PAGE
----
Data requirements. How many and what kinds of data are needed to estimate the indicator and to detect trends in the indicator?
Skills required. What technical and conceptual skills must the collectors of data for an indicator possess?
Data quality. Will sampling and analytical methods be documented sufficiently that future researchers will be able to understand how the indicator was estimated?
Data archiving. Data, physical samples necessary to recalibrate the entire dataset, and analytical models should be archived so that interested parties have access to the information.
Robustness. In an ecological sense, is the indicator relatively insen-
sitive to expected sources of interference, such as external ecological perturbations, and technological change in monitoring capacity?
Internal compatibility. Is the indicator compatible with any other indicator being developed or used by other nations or international groups?
Costs, benefits, and cost effectiveness. What is the cost to develop, implement, and refine the indicator? Benefits are more difficult to estimate, but what are the expected ones? Is there another method that can provide similar information at lower cost?
Details for the justification and rationale for each indicator are contained in the earlier NRC report (2000a) and the arguments will not be repeated here. For some of the recommended indicators, data are already being collected through the NRI; others, particularly the monitoring of biological diversity, will need further elaboration. This committee is not charged with and will not provide detailed guidance on organismal groups/taxa for monitoring. However, the committee encourages further research into the potential use of indicator or umbrella species to assess ecosystem health or changes associated with the commercialization of transgenic plants (see BOX 6.2). The USDA and many other federal and state agencies are committed to increasing the monitoring of biological and natural resources. A scientifically rigorous design modeled after the NRI and with cost sharing among agencies should reduce overall costs for such a program. More research is needed to identify organisms and bio-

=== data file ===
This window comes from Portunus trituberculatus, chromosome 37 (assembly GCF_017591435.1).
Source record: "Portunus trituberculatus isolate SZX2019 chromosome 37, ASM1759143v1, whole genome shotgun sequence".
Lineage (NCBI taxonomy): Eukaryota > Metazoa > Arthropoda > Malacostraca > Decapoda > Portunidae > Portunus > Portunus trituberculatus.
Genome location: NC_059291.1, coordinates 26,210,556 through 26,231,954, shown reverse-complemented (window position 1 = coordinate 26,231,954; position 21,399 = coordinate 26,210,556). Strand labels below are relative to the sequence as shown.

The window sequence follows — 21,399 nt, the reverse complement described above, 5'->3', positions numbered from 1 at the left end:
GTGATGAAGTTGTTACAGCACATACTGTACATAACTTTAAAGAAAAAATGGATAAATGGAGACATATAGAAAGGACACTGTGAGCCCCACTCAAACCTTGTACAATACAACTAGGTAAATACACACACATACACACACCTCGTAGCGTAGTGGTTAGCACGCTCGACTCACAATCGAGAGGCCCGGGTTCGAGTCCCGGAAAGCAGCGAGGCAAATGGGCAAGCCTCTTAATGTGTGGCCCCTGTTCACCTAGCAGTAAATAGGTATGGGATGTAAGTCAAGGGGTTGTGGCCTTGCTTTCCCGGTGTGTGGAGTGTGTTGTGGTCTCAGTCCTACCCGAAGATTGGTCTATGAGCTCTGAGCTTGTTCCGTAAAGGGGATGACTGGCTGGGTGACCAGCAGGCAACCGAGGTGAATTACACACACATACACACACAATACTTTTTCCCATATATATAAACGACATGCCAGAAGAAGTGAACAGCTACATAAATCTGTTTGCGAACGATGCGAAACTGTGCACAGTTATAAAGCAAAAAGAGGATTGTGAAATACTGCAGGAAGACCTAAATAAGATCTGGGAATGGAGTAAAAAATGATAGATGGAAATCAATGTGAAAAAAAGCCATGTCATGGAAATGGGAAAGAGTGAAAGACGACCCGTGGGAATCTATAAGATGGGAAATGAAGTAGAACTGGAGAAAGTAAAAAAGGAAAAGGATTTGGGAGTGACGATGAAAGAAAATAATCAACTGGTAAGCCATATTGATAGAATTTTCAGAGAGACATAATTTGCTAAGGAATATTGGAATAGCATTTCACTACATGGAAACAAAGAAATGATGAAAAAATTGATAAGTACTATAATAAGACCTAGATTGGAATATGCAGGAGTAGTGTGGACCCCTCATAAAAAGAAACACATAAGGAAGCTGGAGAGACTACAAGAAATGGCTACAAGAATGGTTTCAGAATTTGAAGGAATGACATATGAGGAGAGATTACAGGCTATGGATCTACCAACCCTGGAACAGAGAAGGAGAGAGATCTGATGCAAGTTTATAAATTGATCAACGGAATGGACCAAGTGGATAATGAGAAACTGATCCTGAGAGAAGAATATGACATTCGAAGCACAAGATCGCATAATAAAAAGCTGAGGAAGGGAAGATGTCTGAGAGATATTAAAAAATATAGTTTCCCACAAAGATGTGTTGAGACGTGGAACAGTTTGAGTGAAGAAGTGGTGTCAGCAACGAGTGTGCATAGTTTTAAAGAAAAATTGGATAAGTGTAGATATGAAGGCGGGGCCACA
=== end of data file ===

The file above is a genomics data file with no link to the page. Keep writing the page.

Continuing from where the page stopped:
BOX 6.2 Indicators of the Nation’s Ecological Capital
The Committee to Evaluate Indicators for Monitoring Aquatic and Terrestrial Environments (NRC 2000a) chose the following as indicators of the nation’s ecological capital:
The committee chose as indicators of ecological functioning or performance:
The committee chose as indicators for agricultural ecosystems in particular:
logical processes that are especially sensitive to stresses and perturbations. Future research may suggest better indicators, but their performance and reliability need to be carefully evaluated before implementing them nationally.
The committee suggests that the development of indicators used as “common currency” should be an open democratic process involving agencies, industry, and other stakeholders. Only if there is agreement of what to monitor will the results be accepted.
Recommendation 6.6: There should be an open and deliberative process involving stakeholders to establish criteria for environmental monitoring programs.
The committee follows the arguments for a common currency developed by the indicators committee (NRC 2000a):
Indicators are more likely to be useful if they are understandable, quantifiable, and broadly applicable. They are likely to command attention if they capture changes of significance to many people in many places. Although indicators of local effects are not without value, they must be aggregated into some composite indicator if they are to serve broad policy purposes. Indicators are most policy-relevant if they are easily interpreted in terms of environmental trends or progress toward clearly articulated policy goals, and if their relevance is made clear (Landres 1992). In other words, indicators that convey information meaningful to decision makers and in a form these decision makers and the public can understand are more likely to be observed and acted on. Indicators are also more likely to be influential if they are few in numbers and capture key features of environmental systems in a highly condensed but understandable way. The manner in which data are aggregated to yield a small number of general indicators should be clear, especially to those who wish to understand how the indicators were developed. The reason for choosing indicators, and the selection criteria, should also be clear (Landres 1992).